Assistance to refugees, returnees and displaced persons in Africa (A/62/316)
Item 44 of the provisional agenda*
Report of the United Nations High Commissioner for Refugees, questions relating to refugees, returnees and displaced persons and humanitarian questions
Report of the Secretary-General
The present report is submitted in compliance with General Assembly resolution 61/139 on assistance to refugees, returnees and displaced persons in Africa and draws on information received from a number of United Nations organizations. It updates the information contained in the report of the Secretary-General submitted to the Assembly at its sixty-first session (A/61/301) and contains an overview of regional developments across the continent as well as information on specific areas of inter-agency cooperation. The period covered is 2006 and the first half of 2007.
1. The humanitarian situation in most operations in Africa continued to pose a variety of challenges during the reporting period. Efforts to achieve durable solutions for millions of displaced persons were reviewed and adjusted as situations evolved. Successful peace processes have paved the way for the return of an estimated 2.1 million displaced persons, with refugee returns increasing by 11 per cent compared to 2005. A number of refugees who cannot or have chosen not to repatriate will be able to integrate locally in their country of asylum, and thousands of refugees from the region have been resettled to third countries.
2. Thanks to the preceding solutions, there was a slight decline in the estimated number of displaced persons in Africa in 2006. Nonetheless, that decrease cannot hide the grim reality of the extent of forced displacement on the continent. A number of new, renewed or intensified crises produced tens of thousands of internally displaced persons (IDPs) and refugees, particularly in the Central African Republic, Chad, the Democratic Republic of the Congo, Somalia and the Darfur region of the Sudan. With 2.4 million refugees, Africa hosts a quarter of the world's refugee population, and three out of the top five refugee-producing countries are in Africa. With almost half of the world's 24.5 million internally displaced persons, Africa remains the continent most affected by conflict-related internal displacement. The Sudan alone accounts for more than 5 million IDPs, northern Uganda for between 1.2 and 1.7 million IDPs and in the Democratic Republic of the Congo there are some 1.1 million IDPs.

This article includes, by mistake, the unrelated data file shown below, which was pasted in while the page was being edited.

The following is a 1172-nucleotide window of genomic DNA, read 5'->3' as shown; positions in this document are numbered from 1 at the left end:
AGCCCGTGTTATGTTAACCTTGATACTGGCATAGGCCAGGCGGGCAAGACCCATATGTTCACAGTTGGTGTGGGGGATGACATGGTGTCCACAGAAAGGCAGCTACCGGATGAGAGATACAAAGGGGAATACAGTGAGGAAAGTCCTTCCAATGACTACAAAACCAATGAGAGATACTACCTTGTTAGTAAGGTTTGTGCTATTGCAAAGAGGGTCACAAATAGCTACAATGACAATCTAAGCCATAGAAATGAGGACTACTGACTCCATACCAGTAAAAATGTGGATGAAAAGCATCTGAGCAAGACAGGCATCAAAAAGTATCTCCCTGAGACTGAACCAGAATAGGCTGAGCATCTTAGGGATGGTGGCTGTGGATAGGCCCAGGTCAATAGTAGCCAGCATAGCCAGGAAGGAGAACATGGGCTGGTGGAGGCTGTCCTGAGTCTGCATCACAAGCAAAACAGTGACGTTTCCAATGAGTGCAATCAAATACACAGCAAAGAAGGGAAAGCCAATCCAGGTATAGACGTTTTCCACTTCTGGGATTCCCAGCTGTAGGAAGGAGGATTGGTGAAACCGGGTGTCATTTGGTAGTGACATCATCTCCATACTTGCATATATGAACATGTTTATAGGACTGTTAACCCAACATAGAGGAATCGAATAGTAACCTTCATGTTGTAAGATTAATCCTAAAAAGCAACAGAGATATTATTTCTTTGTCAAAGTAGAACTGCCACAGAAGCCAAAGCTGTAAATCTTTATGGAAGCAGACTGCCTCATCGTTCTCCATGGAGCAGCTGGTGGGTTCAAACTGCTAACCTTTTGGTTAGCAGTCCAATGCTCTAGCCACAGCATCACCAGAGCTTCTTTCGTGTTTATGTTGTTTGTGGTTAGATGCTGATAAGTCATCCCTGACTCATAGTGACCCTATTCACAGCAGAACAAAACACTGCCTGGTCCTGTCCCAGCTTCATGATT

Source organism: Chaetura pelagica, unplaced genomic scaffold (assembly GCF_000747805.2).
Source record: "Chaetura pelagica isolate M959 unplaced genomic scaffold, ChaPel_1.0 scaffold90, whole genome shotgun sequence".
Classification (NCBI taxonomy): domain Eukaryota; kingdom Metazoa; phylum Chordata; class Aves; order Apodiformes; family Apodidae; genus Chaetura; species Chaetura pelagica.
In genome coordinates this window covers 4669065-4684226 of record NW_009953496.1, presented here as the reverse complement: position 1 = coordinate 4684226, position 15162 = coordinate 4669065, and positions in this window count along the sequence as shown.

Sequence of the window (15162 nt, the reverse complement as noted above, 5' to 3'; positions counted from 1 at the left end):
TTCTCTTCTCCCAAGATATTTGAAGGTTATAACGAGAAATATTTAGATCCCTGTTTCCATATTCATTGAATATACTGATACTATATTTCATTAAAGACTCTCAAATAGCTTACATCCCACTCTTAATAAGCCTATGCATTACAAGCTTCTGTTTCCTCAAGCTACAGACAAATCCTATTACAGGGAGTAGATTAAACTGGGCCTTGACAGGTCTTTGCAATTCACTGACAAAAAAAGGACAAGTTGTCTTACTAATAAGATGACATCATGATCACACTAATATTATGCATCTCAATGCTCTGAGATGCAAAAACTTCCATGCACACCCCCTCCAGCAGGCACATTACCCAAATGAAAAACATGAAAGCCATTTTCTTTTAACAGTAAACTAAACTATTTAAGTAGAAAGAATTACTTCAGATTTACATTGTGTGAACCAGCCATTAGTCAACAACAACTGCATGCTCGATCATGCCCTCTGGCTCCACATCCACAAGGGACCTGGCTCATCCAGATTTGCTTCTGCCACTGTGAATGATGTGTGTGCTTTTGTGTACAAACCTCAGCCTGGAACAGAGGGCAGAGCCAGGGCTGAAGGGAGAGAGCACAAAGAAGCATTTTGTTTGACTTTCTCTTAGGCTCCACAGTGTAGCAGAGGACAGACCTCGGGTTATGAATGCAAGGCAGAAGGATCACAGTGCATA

3. Behind those figures lie the challenges of assisting displaced populations struggling to exist in a bleak environment. Most of the 14.2 million internally displaced persons and refugees in Africa are caught in protracted situations and dependent on limited assistance, and a growing number live in great insecurity. At the same time, further measures and support are needed urgently to ensure that returnees can re-establish themselves in their home communities through reintegration, livelihood and development activities in countries emerging from conflict. The above is all the more pertinent considering that 28 of the 31 lowest-ranking countries on the United Nations Development Programme (UNDP) Human Development Index are in Africa, with almost half of the population on the continent surviving on less than one dollar a day.